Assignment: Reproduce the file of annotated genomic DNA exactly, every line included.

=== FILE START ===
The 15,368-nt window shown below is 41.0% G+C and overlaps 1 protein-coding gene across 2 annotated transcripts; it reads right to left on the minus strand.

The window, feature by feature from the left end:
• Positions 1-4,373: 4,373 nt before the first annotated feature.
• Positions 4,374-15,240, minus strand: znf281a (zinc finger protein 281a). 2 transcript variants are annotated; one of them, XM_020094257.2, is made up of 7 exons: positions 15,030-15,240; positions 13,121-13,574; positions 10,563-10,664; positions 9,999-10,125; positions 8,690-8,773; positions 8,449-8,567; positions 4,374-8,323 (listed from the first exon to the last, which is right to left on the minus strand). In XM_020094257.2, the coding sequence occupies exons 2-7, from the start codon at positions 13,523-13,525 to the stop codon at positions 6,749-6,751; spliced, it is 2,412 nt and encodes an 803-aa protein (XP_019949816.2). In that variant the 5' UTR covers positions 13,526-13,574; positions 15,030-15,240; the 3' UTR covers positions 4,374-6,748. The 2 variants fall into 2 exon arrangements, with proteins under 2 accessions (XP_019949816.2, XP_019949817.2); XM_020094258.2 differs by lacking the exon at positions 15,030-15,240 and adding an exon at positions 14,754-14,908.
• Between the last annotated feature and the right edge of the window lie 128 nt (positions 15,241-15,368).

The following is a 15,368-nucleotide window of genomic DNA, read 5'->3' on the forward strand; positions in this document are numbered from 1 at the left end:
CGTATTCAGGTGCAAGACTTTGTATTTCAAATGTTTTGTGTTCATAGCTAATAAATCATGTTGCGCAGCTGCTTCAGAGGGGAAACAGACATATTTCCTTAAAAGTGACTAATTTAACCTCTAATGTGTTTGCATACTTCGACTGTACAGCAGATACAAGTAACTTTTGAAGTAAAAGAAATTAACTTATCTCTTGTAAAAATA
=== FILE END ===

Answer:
The 15,368-nt window shown below is 41.0% G+C and overlaps 1 protein-coding gene across 2 annotated transcripts; it reads right to left on the minus strand.

The window, feature by feature from the left end:
• Positions 1-4,373: 4,373 nt before the first annotated feature.
• Positions 4,374-15,240, minus strand: znf281a (zinc finger protein 281a). 2 transcript variants are annotated; one of them, XM_020094257.2, is made up of 7 exons: positions 15,030-15,240; positions 13,121-13,574; positions 10,563-10,664; positions 9,999-10,125; positions 8,690-8,773; positions 8,449-8,567; positions 4,374-8,323 (listed from the first exon to the last, which is right to left on the minus strand). In XM_020094257.2, the coding sequence occupies exons 2-7, from the start codon at positions 13,523-13,525 to the stop codon at positions 6,749-6,751; spliced, it is 2,412 nt and encodes an 803-aa protein (XP_019949816.2). In that variant the 5' UTR covers positions 13,526-13,574; positions 15,030-15,240; the 3' UTR covers positions 4,374-6,748. The 2 variants fall into 2 exon arrangements, with proteins under 2 accessions (XP_019949816.2, XP_019949817.2); XM_020094258.2 differs by lacking the exon at positions 15,030-15,240 and adding an exon at positions 14,754-14,908.
• Between the last annotated feature and the right edge of the window lie 128 nt (positions 15,241-15,368).

The following is a 15,368-nucleotide window of genomic DNA, read 5'->3' on the forward strand; positions in this document are numbered from 1 at the left end:
CGTATTCAGGTGCAAGACTTTGTATTTCAAATGTTTTGTGTTCATAGCTAATAAATCATGTTGCGCAGCTGCTTCAGAGGGGAAACAGACATATTTCCTTAAAAGTGACTAATTTAACCTCTAATGTGTTTGCATACTTCGACTGTACAGCAGATACAAGTAACTTTTGAAGTAAAAGAAATTAACTTATCTCTTGTAAAAATA